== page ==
Religion is undoubtedly a powerful and cohesive force in many lives, and it is tempting to use religious institutions to further the general good. A recent example is President Bush's intention to support “faith-based initiatives” aimed at various social ills (including, interestingly, medical problems such as substance abuse). The medical analogy might be widespread professional emphasis on more aggressive inquiries into “spirituality,” and more pointed suggestions that belief of certain kinds may be better for health than others. This is all the more likely when patients themselves bring to the clinical encounter the conviction that their faith ought to be central to their treatment. Such a trend would be in the name of better health, of course, and therefore be the product of good intentions. However, there is the real possibility that the notion of “spirituality as strong medicine” may exert pressure on physicians and those in training to be more “inspirational,” whatever that may mean. An example of this, from the mainstream psychotherapy literature, is Karasu's “Spiritual Psychotherapy,”18 which despite its equivocations, strongly implies that such therapy is somehow advanced or “beyond” mere secular therapy. As always, it is those who adhere to minority belief systems who feel pressure from such trends.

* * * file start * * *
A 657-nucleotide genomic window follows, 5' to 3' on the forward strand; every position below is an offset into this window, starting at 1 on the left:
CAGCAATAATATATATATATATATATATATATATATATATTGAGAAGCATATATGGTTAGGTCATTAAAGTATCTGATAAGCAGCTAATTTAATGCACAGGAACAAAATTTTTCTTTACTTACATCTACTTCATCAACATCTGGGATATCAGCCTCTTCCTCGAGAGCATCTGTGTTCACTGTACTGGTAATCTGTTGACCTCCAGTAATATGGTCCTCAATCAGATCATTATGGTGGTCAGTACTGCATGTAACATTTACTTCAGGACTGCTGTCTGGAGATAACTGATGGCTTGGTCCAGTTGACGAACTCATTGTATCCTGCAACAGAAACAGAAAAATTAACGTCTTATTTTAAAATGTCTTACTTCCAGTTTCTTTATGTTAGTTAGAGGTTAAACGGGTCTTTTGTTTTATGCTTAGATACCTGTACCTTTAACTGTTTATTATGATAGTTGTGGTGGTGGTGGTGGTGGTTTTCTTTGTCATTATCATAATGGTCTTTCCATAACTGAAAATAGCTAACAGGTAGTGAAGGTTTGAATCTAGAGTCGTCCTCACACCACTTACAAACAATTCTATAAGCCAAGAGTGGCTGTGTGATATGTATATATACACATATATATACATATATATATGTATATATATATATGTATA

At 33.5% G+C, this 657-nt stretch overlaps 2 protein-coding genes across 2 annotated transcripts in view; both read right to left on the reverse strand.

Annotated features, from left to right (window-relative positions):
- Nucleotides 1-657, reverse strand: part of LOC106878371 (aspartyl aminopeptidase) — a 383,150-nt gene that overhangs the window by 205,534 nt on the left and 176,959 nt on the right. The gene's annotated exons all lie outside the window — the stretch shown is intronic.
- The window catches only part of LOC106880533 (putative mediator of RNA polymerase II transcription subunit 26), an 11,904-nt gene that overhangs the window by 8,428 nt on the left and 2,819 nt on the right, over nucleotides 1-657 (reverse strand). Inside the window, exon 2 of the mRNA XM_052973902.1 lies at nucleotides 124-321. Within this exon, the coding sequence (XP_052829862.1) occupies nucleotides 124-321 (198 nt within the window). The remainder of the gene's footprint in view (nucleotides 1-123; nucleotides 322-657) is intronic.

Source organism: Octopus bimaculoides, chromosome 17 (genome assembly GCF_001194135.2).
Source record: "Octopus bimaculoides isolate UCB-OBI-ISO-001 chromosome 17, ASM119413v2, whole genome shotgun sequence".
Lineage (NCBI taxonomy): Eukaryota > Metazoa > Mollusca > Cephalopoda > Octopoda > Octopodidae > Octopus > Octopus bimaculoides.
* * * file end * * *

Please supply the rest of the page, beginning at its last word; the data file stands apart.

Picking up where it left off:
Not everyone, patients included, would be happy with secular medicine. There are definite tensions between naturalism and supernaturalism that do not disappear in the context of official neutrality. For instance, many of fervent belief may feel that a secular medicine, by not explicitly supporting faith, implicitly repudiates it (such individuals would likely oppose separation of church and state as well). A similar problem arises when secular theorists, perhaps in an effort to appear tolerant, describe ways in which religion may be a normal developmental step or serve particular psychological needs—an example would be psychoanalytic “justification” of faith.19 Believers naturally mistrust attempts to explicate in naturalistic terms what is ultimately uncanny. Tolerance and mutual respect are of course possible, but there is an irreducible tension between supernaturalism and naturalism, as there would have to be between two such different ways of viewing the world.
WHAT IS A PHYSICIAN TO DO?